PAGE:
The Unbearable Lightness of Being A Dog [California Seething]
The rantings of a non-driving theatre professional living in altogether the wrong city
I try not to be offended when people are surprised when I tell them that I have a dog. Look, I know me. I realize that I’m a big, loud, unpredictable drama queen whose random fits of rage over minutia have spawned such impromptu performances as “King Lear Burns His Toast” and “Godzilla Loses His Glasses.” I realize that this type of behavior puts me on the Mount Rushmore of Unlikely Dog Owners right between Adolf Hitler, Richard Nixon and The Grinch (remarkably- the exact same placement as the “Trust Me, You Don’t Want to Be the One To Have To Wake These Guys Up From A Nap” Wall of Fame.) As a result, it’s understandable that when people hear I have a dog, they aren’t sure whether to be charmed by this lovely humanizing detail or terrified for the poor creature’s life, so they ask me probing questions to try and determine if they should call the ASPCA or give me a hug.
My beloved family pet, Lenny doesn’t help my case any. He has perfected the look of profound, wide-eyed pathetic grief normally only seen on the faces of starving children in commercials as they finger the last, precious grains of rice in their bowl and try not to listen to the lip-smacking sounds of Sally Struthers and the crew chowing down on hummus and Skittles at the craft services table just off-camera. His face is an evolutionary masterpiece of sadness. Every wrinkle, contour and skin flap is perfectly designed to suck all the joie de vivre out of the soul of whoever dares gaze upon him and channel it into a puddle of drool and despair on the cold, hard ground. It’s like living with Albert Camus, if he pooped on the lawn and begged for bacon instead of shooting Algerians on the beach all the time (What’s the deal with that dude, anyhow? Just cause you’re The Stranger doesn’t mean you have to be The Big Meanie .)
Allow me to assuage all concerns. Lenny is very well cared for. The medication he takes for his skin allergies is so rare and expensive it’s typically used as an anti-rejection drug for organ transplant patients (that’s actually true). He sleeps on a memory foam mattress more comfortable than my own. I clean out his precious little ears three times a week so they don’t get infected, feed him a special diet for his sensitive little tummy, give him glucosamine powder for his fragile little joints and, oh yeah, I rescued him from the Pound so he’s got the whole NOT BEING DEAD FOR THE LAST TEN YEARS THING to be happy about.
Of course, to some degree, he owes his life to his pathetic punim. When we first saw him quietly moping at the pound amidst the cages full of yapping pups, we were immediately drawn to him as the single saddest thing we had ever seen. We were sure that if we gave him a home, fed him, played with him, loved him, hugged him and snuggled with him we could turn that frown upside down and he would just be the happiest little dog in all of Los Angeles. Turns out we were totally wrong. The look of sadness on his face is actually an evolutionary survival mechanism designed to provoke maximum pity and the only way to turn his frown upside down is to suspend him from the ceiling, which some people think is cruel, but after ten fucking years I’ll take a smile however I can get it.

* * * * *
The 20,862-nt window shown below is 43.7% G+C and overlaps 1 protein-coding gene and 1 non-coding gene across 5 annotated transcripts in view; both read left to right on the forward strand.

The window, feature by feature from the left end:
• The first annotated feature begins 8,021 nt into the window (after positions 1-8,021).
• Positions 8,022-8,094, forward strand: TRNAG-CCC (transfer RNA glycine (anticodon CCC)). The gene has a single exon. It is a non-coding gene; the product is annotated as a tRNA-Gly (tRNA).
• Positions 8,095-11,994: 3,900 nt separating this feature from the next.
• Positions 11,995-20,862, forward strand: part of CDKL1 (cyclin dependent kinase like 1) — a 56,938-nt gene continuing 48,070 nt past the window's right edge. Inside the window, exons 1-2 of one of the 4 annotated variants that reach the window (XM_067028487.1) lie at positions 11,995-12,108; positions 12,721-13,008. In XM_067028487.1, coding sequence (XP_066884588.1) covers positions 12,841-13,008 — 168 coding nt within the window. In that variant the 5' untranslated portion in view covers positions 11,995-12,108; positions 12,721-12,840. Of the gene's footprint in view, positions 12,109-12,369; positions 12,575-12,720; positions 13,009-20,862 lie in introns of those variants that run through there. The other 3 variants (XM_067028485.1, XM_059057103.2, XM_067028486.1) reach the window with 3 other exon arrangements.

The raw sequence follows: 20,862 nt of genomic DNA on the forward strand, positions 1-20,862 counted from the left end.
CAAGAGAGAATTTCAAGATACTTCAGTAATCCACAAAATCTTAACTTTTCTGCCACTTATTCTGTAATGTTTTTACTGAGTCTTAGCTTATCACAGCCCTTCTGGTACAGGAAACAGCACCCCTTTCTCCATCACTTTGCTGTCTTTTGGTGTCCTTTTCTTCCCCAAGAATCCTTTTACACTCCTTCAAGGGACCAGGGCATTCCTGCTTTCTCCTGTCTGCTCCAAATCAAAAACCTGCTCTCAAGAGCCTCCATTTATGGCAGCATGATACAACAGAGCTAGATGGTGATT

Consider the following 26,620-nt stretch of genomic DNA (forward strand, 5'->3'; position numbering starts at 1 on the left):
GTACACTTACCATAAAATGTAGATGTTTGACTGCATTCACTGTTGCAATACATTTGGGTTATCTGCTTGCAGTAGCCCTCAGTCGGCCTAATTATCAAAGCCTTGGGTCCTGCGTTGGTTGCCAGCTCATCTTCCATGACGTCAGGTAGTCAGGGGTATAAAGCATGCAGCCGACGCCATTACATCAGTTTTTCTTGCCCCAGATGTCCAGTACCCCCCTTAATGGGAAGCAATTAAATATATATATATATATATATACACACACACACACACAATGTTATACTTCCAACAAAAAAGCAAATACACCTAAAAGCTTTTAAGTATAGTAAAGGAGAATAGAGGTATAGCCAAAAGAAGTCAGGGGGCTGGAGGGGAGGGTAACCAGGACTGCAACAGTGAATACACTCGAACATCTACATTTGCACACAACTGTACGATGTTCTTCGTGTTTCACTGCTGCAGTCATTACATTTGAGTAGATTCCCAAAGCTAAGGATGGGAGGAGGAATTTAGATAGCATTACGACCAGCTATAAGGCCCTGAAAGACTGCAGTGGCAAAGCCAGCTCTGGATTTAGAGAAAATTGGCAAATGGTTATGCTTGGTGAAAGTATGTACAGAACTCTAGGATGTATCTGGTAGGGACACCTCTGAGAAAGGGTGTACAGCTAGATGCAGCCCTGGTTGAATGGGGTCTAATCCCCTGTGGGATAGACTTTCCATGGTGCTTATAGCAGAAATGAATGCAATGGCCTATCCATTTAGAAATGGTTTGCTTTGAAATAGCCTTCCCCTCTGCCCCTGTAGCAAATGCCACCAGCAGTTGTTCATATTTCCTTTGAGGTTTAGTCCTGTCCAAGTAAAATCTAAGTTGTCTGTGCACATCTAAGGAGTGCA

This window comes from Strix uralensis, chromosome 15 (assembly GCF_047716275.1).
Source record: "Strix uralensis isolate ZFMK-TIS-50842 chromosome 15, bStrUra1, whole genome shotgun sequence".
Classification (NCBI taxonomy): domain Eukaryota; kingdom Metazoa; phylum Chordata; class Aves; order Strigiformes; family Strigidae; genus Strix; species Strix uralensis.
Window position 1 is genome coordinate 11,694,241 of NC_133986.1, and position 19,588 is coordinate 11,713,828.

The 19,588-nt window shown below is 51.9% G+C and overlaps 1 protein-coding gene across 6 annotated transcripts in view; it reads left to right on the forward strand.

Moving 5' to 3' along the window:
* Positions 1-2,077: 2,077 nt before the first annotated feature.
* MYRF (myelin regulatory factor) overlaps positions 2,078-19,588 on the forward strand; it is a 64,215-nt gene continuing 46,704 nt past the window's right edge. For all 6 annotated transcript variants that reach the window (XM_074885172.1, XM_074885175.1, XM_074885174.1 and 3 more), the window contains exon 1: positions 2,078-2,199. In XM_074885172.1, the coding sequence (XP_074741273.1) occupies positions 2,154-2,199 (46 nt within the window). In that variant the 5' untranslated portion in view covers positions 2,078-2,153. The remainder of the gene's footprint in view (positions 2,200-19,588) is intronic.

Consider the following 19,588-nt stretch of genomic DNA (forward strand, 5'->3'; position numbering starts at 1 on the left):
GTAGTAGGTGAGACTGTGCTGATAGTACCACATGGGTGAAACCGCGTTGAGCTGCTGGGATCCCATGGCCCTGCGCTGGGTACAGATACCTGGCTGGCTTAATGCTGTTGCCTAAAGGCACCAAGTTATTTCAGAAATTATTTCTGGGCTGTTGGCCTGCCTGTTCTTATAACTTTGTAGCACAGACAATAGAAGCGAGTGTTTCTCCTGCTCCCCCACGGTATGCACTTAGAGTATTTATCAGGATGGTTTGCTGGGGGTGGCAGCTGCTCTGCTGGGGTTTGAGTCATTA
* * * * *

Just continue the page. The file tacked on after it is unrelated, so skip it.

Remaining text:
Of course, I’d never had a dog before so I really had no idea what to expect. My mother is allergic to all furry creatures with the possible exception of my father. My parents had a cat before I was born, but because of my mother’s allergies they had to take it far away to live on a big farm owned by a genial old woman where it could run around and be free with all of its happy, romping feline friends. I don’t know why they didn’t just dump it at the pound like normal people, but my parents always have to do things the hard way. Anyhow, the closest thing we had to pets in the house were a bunch of stuffed animals and my Dad’s giant imaginary cat Flossy who thought she was a penguin named Sheila (seriously, don’t ask.) As such, my expectations for what owning a dog would be like turned out to be, well, completely wrong.
Expectation #1: Dogs are happy to see you when you come home.
There he would be. My perfect dog and bestest friend in the whole wide world. Waiting by the door with my slippers in his mouth. Tail wagging, smile on his face, overjoyed at the very sight of me the moment I walk in the door. No matter what kind of day I had, his tongue would lick away all the wounds of battle and the joy in his doggy eyes would make me forget all the problems and stress of the outside world.
This is exactly what living with Lenny has not been like. Living with Lenny is like living with my best friend if my best friend happens to be a clinically depressed goth who lies in bed all day listening to the Smiths and licking himself and can’t be bothered to pay the slightest bit of attention when I come in the door. His fur is brownish red on the outside because he feels brownish red on the inside. He comes out briefly if he smells that I’m cooking something, grudgingly lets me give him some of my food and then lurches back to bed to chew the words “Meat is Murder” into his skin in the empty spot where his balls used to be. And, oh yeah, I have to get my own fucking slippers.
Expectation #2: Dogs are playful